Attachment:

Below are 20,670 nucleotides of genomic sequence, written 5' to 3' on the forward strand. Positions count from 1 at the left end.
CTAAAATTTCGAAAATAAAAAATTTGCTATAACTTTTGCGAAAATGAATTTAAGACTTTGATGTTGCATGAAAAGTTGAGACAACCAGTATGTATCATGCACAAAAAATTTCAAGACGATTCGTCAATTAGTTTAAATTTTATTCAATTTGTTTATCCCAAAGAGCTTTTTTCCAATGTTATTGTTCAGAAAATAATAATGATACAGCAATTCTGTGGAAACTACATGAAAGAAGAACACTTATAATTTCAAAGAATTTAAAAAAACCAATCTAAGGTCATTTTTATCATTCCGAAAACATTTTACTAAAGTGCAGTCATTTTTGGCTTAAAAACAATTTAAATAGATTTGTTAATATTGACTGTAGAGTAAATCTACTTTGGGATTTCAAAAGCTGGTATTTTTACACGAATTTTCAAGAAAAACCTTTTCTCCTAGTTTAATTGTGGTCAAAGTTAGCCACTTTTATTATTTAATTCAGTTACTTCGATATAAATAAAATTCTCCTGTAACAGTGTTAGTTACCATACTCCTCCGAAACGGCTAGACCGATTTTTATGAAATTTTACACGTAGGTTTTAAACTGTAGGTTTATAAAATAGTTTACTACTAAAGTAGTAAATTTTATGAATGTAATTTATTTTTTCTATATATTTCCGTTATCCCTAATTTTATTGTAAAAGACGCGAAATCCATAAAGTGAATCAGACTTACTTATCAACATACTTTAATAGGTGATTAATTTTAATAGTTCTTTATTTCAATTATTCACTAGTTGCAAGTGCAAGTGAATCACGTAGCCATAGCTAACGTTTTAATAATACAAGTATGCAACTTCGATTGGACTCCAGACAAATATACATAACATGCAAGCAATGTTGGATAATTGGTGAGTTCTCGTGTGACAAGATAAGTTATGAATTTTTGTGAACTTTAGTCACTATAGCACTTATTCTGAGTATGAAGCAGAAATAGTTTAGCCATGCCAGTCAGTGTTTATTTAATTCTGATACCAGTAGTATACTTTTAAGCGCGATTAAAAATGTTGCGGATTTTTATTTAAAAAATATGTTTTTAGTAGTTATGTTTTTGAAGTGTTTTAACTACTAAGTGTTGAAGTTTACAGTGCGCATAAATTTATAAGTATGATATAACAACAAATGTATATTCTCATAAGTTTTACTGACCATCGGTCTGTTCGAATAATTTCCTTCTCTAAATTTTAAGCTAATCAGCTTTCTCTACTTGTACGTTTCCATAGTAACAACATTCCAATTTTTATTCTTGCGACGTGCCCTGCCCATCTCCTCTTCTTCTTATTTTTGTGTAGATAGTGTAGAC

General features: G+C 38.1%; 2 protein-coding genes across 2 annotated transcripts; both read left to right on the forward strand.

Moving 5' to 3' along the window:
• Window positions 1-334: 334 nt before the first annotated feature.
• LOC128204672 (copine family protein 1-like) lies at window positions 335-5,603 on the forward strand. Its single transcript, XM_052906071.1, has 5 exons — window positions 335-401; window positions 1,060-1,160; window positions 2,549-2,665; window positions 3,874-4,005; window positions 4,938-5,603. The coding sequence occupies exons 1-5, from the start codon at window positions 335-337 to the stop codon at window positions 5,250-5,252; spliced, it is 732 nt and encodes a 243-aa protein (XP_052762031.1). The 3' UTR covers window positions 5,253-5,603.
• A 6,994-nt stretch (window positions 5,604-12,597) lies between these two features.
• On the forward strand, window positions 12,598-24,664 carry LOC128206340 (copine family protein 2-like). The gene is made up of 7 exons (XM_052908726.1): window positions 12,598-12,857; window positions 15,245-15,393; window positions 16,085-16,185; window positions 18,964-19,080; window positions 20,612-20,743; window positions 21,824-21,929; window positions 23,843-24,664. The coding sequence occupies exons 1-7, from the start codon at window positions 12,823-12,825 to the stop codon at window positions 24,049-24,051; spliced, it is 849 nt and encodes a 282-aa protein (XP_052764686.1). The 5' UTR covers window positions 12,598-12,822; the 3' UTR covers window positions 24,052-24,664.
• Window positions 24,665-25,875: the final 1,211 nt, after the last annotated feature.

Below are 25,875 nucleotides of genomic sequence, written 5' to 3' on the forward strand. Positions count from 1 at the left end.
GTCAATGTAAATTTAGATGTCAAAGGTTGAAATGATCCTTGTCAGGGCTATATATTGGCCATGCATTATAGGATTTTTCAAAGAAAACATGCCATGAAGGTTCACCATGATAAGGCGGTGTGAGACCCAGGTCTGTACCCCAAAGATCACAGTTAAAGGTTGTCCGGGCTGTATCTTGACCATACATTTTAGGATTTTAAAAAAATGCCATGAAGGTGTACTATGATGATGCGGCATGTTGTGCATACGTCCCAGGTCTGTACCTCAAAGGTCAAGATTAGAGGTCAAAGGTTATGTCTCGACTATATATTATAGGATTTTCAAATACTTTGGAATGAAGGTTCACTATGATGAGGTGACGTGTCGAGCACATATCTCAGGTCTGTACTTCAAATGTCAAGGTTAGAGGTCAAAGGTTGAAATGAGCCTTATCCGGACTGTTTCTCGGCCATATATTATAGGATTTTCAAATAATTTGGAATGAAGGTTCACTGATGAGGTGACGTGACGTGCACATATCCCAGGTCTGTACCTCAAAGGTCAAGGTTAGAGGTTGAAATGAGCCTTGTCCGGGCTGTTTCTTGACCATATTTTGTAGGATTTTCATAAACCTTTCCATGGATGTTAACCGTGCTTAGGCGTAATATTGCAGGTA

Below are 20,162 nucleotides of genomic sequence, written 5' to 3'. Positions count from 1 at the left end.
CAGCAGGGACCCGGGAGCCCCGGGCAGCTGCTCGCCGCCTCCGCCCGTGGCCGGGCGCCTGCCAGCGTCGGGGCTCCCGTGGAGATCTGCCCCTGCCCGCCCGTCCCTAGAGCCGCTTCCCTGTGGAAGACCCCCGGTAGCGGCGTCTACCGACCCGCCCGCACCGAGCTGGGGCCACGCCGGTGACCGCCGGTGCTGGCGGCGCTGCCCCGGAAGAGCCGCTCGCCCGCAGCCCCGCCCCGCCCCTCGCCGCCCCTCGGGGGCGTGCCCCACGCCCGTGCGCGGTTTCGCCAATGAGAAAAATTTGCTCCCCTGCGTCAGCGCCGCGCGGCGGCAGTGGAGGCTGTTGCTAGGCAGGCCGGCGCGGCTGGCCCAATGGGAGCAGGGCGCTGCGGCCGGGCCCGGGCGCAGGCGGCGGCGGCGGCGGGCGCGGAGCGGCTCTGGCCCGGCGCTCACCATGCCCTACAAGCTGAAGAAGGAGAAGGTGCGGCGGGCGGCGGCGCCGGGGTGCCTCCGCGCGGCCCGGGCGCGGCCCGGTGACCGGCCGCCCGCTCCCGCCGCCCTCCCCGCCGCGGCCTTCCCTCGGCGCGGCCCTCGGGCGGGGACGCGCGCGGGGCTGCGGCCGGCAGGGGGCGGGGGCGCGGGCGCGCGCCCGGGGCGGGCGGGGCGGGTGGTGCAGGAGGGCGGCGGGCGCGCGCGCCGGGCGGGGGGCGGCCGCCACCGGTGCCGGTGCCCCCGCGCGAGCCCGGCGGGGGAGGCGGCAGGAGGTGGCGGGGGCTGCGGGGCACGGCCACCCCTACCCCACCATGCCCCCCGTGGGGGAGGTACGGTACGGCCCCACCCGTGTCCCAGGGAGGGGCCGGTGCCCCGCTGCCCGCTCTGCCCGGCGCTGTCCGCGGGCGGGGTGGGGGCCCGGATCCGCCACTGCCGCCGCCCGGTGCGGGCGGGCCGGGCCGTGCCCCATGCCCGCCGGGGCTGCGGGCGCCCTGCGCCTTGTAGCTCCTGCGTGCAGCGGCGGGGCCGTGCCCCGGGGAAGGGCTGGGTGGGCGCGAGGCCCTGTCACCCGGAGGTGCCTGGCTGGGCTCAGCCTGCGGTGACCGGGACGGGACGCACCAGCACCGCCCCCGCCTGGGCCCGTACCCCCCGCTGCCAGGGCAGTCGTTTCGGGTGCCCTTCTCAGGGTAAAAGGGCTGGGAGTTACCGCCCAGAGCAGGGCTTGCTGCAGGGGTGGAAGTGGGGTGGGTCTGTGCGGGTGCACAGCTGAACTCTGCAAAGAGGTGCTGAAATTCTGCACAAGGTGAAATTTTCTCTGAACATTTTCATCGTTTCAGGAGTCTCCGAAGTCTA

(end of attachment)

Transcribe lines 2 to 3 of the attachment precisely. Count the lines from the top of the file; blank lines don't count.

CTAAAATTTCGAAAATAAAAAATTTGCTATAACTTTTGCGAAAATGAATTTAAGACTTTGATGTTGCATGAAAAGTTGAGACAACCAGTATGTATCATGCACAAAAAATTTCAAGACGATTCGTCAATTAGTTTAAATTTTATTCAATTTGTTTATCCCAAAGAGCTTTTTTCCAATGTTATTGTTCAGAAAATAATAATGATACAGCAATTCTGTGGAAACTACATGAAAGAAGAACACTTATAATTTCAAAGAATTTAAAAAAACCAATCTAAGGTCATTTTTATCATTCCGAAAACATTTTACTAAAGTGCAGTCATTTTTGGCTTAAAAACAATTTAAATAGATTTGTTAATATTGACTGTAGAGTAAATCTACTTTGGGATTTCAAAAGCTGGTATTTTTACACGAATTTTCAAGAAAAACCTTTTCTCCTAGTTTAATTGTGGTCAAAGTTAGCCACTTTTATTATTTAATTCAGTTACTTCGATATAAATAAAATTCTCCTGTAACAGTGTTAGTTACCATACTCCTCCGAAACGGCTAGACCGATTTTTATGAAATTTTACACGTAGGTTTTAAACTGTAGGTTTATAAAATAGTTTACTACTAAAGTAGTAAATTTTATGAATGTAATTTATTTTTTCTATATATTTCCGTTATCCCTAATTTTATTGTAAAAGACGCGAAATCCATAAAGTGAATCAGACTTACTTATCAACATACTTTAATAGGTGATTAATTTTAATAGTTCTTTATTTCAATTATTCACTAGTTGCAAGTGCAAGTGAATCACGTAGCCATAGCTAACGTTTTAATAATACAAGTATGCAACTTCGATTGGACTCCAGACAAATATACATAACATGCAAGCAATGTTGGATAATTGGTGAGTTCTCGTGTGACAAGATAAGTTATGAATTTTTGTGAACTTTAGTCACTATAGCACTTATTCTGAGTATGAAGCAGAAATAGTTTAGCCATGCCAGTCAGTGTTTATTTAATTCTGATACCAGTAGTATACTTTTAAGCGCGATTAAAAATGTTGCGGATTTTTATTTAAAAAATATGTTTTTAGTAGTTATGTTTTTGAAGTGTTTTAACTACTAAGTGTTGAAGTTTACAGTGCGCATAAATTTATAAGTATGATATAACAACAAATGTATATTCTCATAAGTTTTACTGACCATCGGTCTGTTCGAATAATTTCCTTCTCTAAATTTTAAGCTAATCAGCTTTCTCTACTTGTACGTTTCCATAGTAACAACATTCCAATTTTTATTCTTGCGACGTGCCCTGCCCATCTCCTCTTCTTCTTATTTTTGTGTAGATAGTGTAGAC

General features: G+C 38.1%; 2 protein-coding genes across 2 annotated transcripts; both read left to right on the forward strand.